As important as the film’s haunting pictures are the carefully edited soundtrack and the music written by Andrey Dergatchev, which seems to evoke an ancient Russia and reminds us, with its Duduk motives and vocals, of Armenian or Georgian folk songs. These are contrasted with the everyday sounds of modern Russia: voices on the radio and on the streets, announcements at the station, wind and torrential rains threatening to swallow up pedestrians, doors slamming, gulls crying, dogs barking… These sounds, in combination with cinematographer Mikhail Krichman’s highly suggestive pictures, are the film’s trademark, lending it a rhythm all of its own.
The sparse dialogues of the three travellers reflect their loneliness – the sons’ tone of longing for fatherly love, the father’s stern voice of suppressed affection. One senses the fear of intimacy and its irretrievable loss.

***

Through the soundtrack and even without a knowledge of Russian, one can grasp the emotions and atmosphere of Zvyagintsev’s strange world. ‘Pure’ hearing creates a new kind of understanding.
Only great films are “audible” in this way – and “The Return” is one of them.

"There are not many film-makers, who have the capacity to present you with an experience that still has a moving impact, on another level, when you close your eyes.” - Manfred Eicher on Jean-Luc Godard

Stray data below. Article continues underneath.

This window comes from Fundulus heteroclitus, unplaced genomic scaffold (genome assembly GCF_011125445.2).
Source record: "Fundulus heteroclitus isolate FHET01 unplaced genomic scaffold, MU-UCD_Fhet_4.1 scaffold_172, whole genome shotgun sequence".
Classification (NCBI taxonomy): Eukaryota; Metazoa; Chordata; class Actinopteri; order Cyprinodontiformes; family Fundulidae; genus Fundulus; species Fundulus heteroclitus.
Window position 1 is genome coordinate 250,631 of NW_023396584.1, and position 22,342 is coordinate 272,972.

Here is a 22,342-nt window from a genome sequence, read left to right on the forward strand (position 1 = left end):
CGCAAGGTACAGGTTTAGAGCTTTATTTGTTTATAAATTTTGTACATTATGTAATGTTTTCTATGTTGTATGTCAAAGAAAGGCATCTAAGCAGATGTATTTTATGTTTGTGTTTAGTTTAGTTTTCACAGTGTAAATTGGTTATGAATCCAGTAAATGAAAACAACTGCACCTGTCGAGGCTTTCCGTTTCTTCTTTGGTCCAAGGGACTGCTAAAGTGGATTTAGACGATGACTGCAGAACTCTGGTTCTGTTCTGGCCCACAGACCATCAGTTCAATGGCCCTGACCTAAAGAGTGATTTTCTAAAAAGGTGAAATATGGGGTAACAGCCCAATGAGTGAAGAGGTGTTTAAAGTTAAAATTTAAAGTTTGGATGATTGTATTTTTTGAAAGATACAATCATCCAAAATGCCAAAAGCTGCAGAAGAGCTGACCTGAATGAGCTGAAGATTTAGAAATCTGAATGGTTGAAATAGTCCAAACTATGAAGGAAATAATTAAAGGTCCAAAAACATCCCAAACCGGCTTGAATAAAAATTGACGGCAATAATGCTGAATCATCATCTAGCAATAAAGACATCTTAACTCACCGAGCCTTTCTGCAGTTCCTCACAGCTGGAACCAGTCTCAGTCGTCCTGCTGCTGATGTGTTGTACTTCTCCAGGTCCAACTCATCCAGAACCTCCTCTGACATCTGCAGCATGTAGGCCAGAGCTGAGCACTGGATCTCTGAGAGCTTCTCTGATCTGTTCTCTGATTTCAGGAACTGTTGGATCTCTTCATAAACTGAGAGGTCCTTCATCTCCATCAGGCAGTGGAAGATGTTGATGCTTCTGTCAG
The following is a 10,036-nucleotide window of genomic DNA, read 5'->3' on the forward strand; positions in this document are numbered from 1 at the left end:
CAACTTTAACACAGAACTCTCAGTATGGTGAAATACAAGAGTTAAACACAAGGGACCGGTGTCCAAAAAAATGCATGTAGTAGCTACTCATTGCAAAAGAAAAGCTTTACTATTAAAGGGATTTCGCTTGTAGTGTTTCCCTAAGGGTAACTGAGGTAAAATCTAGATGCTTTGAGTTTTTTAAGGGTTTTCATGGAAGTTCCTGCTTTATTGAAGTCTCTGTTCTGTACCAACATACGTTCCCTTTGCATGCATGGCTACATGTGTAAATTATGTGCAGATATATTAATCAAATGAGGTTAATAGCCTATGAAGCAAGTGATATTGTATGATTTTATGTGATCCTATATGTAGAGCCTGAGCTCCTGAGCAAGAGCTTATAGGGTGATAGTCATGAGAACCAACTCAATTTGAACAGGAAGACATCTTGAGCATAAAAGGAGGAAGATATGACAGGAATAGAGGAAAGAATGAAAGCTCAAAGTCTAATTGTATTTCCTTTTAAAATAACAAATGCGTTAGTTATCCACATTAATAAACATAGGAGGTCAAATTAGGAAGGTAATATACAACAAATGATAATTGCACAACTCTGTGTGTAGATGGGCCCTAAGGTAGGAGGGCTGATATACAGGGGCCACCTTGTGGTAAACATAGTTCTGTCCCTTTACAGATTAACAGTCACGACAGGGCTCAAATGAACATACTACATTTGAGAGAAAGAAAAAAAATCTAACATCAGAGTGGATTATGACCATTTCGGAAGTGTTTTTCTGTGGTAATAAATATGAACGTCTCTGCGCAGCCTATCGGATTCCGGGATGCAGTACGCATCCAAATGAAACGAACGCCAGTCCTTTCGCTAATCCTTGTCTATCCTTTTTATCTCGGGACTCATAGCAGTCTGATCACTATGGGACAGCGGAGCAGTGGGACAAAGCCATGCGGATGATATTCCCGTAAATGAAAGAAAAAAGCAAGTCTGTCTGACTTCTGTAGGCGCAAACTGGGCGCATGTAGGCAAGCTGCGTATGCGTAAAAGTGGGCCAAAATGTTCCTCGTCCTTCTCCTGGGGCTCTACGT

Since the publication of the complete soundtrack of Godard’s “Nouvelle Vague”, Manfred Eicher has repeatedly included film projects in his musical catalogue. The greatest of these to date is the award-winning CD edition of Jean-Luc Godard’s “Histoire(s) du Cinéma” which Paul Griffiths described as “a composition in sound where speaking voice folds into orchestra, movie into music, creating an aural river one can enjoy as it comes and remember for its instants of illumination.“ (New York Times) “The Return” continues this river of sound. Here, too, music, dialogue and the sounds of nature blend into one

***

Andrey Zvyagintsev, film director, was born in Novosibirsk in 1964. Since 1986 he has been living in Moscow. In 1990 he finished his studies at the Moscow drama school GITIS. Zvyagintsev appeared in several independent theatre productions and also worked as an actor in films (“Otraschenije”, 1998). In 2000 he debuted as a director with three short films for the TV series “Black Room”. “The Return” is his first full-length film.

Andrey Dergatchev, soundtrack creator, was born in 1969 in Astrakhan, Russia, and has worked variously as a dancer, light and sound designer, musician and actor as well as composer of music for film, video and ballet. From 1996 he worked at the Theremin Centre of the Moscow Conservatory and has participated in international symposiums devoted to music and new technology including the Concours International Musique Electroacoustique de Bourges in 1997 and 2001. Dergatchev co-founded the Saira Blanch Theatre group in 1991, which has toured widely and collaborates periodically with Austrian interdisciplinary group Lux Flux.